The Internet may be infinite, but people still are constantly fighting over online real estate. It happens in the porn industry, and it happens to celebrities. Even Miami Dolphins cheerleaders have to fight for their right to party at their own website.
The U.S. District Court for the Southern District of Florida recently ruled in a dispute between two models using the stage name Elizabeth Sky. The defendant allegedly went on a campaign across the Internet to destroy the other model’s social networking presence. Will the real Elizabeth Sky please stand up, please stand up, please stand up.…
The Technology & Marketing Blog gets us up to speed:
Elizabeth Ordonez is a dancer, model, actress, choreographer (etc.) and is known by her fans as “Elizabeth Sky.” She sued Nisha Elizabeth George and her entity Icon Sky Holdings alleging that Icon Sky wrongly obtained a trademark registration for “ELIZABETH SKY” and went on a campaign to disrupt Ordonez’s web presence. George allegedly sent letters to Model Mayhem, Twitter, MySpace, and Facebook, all of whom took down Ordonez’s content, account, or forced Ordonez to change her name.
Catfight! …Or maybe not really. George, who lives in Texas, didn’t appear in court or even respond to the claims, so it was a pretty easy default judgment. Judge Patricia A. Seitz ruled in favor of Elizabeth Ordonez on claims of common law trademark infringement, tortious interference, libel, and other claims. (The decision came out in late August.) She was awarded $81,000 in damages and $25,000 in attorney fees.
Ordonez has been using her stage name for a long time, and apparently George knew that. She allegedly used sketchy tactics to mess with Ordonez. George, who has a litany of aliases, filed a trademark application for the name immediately after Ordonez did, even though she had possibly never used the name before. According to the court, she “photoshopped” the logo onto documents and websites to make it seem as if she had a history with the name. She not only trolled social networking sites to take down Ordonez, she threatened her business associates.
This part of the ruling is incredible:
With regard to the second type of action, Defendants threatened national, international, and Florida based third parties that have either worked with Plaintiff in the entertainment industry or have spotlighted her as Elizabeth Sky. Such correspondence demanded that these third parties remove any pictures or references to Plaintiff and threatened legal action for failure to comply.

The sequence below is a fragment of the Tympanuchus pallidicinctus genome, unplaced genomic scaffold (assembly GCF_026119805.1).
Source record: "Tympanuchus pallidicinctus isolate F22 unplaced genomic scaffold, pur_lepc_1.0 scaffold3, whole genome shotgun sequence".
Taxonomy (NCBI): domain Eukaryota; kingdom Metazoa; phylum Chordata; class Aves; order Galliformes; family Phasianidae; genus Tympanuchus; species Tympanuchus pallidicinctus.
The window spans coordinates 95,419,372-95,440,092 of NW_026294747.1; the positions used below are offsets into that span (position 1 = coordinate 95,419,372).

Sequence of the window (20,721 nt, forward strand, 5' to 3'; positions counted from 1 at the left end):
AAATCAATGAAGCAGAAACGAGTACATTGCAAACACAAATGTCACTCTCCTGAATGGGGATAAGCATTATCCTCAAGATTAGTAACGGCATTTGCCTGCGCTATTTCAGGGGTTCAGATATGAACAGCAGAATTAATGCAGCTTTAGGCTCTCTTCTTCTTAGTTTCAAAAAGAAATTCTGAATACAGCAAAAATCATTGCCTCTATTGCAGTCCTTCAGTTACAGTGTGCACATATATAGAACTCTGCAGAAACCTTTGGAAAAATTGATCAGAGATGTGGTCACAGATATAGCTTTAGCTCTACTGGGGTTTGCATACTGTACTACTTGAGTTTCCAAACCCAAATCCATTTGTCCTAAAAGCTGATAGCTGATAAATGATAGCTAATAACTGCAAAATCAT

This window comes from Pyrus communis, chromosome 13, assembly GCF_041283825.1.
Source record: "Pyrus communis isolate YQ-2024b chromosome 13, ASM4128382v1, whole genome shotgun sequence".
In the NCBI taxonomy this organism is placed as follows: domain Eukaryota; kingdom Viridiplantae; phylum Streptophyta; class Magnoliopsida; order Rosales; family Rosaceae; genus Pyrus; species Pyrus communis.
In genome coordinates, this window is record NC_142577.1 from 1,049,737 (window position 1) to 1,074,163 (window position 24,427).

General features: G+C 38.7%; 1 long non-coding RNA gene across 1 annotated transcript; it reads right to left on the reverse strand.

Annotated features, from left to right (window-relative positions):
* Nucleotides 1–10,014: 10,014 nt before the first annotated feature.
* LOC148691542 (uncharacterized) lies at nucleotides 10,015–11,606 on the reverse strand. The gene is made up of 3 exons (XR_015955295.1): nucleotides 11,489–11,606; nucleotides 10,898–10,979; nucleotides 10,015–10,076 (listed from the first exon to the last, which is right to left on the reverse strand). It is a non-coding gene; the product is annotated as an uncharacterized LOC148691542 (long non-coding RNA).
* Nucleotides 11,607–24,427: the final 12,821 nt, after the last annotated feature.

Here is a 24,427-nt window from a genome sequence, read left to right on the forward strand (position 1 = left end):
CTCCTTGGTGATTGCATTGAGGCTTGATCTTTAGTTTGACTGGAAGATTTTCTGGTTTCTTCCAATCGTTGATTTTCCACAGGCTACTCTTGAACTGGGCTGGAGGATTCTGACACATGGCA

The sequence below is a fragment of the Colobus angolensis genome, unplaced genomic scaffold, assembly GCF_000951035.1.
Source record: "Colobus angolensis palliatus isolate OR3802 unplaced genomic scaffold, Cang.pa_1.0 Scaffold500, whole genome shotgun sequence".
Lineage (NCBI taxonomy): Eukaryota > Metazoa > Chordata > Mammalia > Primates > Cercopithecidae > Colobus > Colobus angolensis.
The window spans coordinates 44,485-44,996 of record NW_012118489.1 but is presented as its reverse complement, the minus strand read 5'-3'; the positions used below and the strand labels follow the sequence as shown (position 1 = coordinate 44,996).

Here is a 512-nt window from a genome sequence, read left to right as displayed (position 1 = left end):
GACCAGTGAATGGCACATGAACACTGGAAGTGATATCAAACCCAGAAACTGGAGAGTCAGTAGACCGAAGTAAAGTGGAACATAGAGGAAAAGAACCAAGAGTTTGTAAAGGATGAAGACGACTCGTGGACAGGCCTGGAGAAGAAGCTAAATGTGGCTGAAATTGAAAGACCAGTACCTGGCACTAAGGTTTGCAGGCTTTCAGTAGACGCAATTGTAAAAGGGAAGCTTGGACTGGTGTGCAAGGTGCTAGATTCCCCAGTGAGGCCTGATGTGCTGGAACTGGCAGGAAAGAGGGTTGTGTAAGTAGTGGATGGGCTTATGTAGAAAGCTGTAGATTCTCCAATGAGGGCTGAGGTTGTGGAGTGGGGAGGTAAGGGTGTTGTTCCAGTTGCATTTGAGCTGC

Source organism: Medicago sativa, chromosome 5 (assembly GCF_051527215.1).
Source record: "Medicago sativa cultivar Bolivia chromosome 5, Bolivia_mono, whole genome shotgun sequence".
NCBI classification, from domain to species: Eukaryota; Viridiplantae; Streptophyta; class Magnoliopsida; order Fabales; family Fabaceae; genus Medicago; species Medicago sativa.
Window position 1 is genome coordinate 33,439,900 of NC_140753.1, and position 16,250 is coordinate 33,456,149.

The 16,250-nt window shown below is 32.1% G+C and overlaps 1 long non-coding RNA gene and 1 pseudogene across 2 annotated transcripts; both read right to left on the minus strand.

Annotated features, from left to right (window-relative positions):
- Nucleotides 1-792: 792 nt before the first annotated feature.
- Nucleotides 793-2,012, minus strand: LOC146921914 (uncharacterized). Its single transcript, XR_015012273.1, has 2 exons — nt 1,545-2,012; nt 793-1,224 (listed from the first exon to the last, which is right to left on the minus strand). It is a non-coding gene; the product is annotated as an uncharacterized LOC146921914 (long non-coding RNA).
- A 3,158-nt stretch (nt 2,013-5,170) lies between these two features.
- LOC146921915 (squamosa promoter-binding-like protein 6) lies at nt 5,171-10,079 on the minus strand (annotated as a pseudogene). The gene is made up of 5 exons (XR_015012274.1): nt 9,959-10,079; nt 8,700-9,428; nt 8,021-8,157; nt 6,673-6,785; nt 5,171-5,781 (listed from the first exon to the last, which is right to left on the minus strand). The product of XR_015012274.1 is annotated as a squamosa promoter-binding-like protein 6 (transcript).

As to the libel, Defendants posted warning messages containing false accusations about Ms. Ordonez on online social networks and websites owned, controlled and/or created by George and/or Icon Sky. The language used is identical or substantially similar to the following: (1) “A female Hispanic from Greenacres, Florida named Elizabeth Ordonez is pretending to be Elizabeth Sky, trying to steal her identity. We are in no way associated with the individual and pursuing legal actions;” and (2) “The real ELIZABETH SKY. Advancing entertainment! A Florida female named Elizabeth Ordonez is trying to steal my name/identity so watch out for frauds!”
What an unpleasant person.
For the record, Ordonez is legit. According to her Model Mayhem page, she has danced with the Miami Dolphins cheerleaders, Rihanna, Pitbull, and other A-list entertainers. She’s been in commercials for the likes of Ford and Bud Light. She also runs a Fedora company called Funktalitry.
As the decision notes, Google searches for “Elizabeth Sky” don’t bring up any results relating to the defendant.
The sort of scary thing about this, and it isn’t really touched upon in the decision, is how easy it was for George to seriously disrupt Ordonez’s online profile. She actually managed to get control of Ordonez’s Twitter page, in addition to getting her Facebook and Model Mayhem sites taken down.
Venkat Balasubramani at the Technology and Marketing blog elaborates:
It’s unclear as to whether George went to Facebook, Twitter, and YouTube and waved around the trademark registration—from the court’s recitation of the facts, it did not seem like George was armed with a registration when she complained to the various networks. It’s tough to draw any conclusions from this case, but my instinct is that networks are more than willing to honor takedown notices without closely scrutinizing them, although at times it seems like networks have their own (sometimes maddening) administrative mazes in place.
Hopefully the real Ms. Sky can actually recover damages from the elusive, lame imitator. In the meantime Elizabeth, just keep doing that thing you do.
Court Awards Damages for Wrongful Disruption of Web Presence — Ordonez v. Icon Sky Holdings [Technology & Marketing Blog]
Christopher Danzig is a writer in Oakland, California. He covers legal technology and the West Coast for Above the Law. Follow Chris on Twitter @chrisdanzig or email him at email@example.com. You can read more of his work at chrisdanzig.com.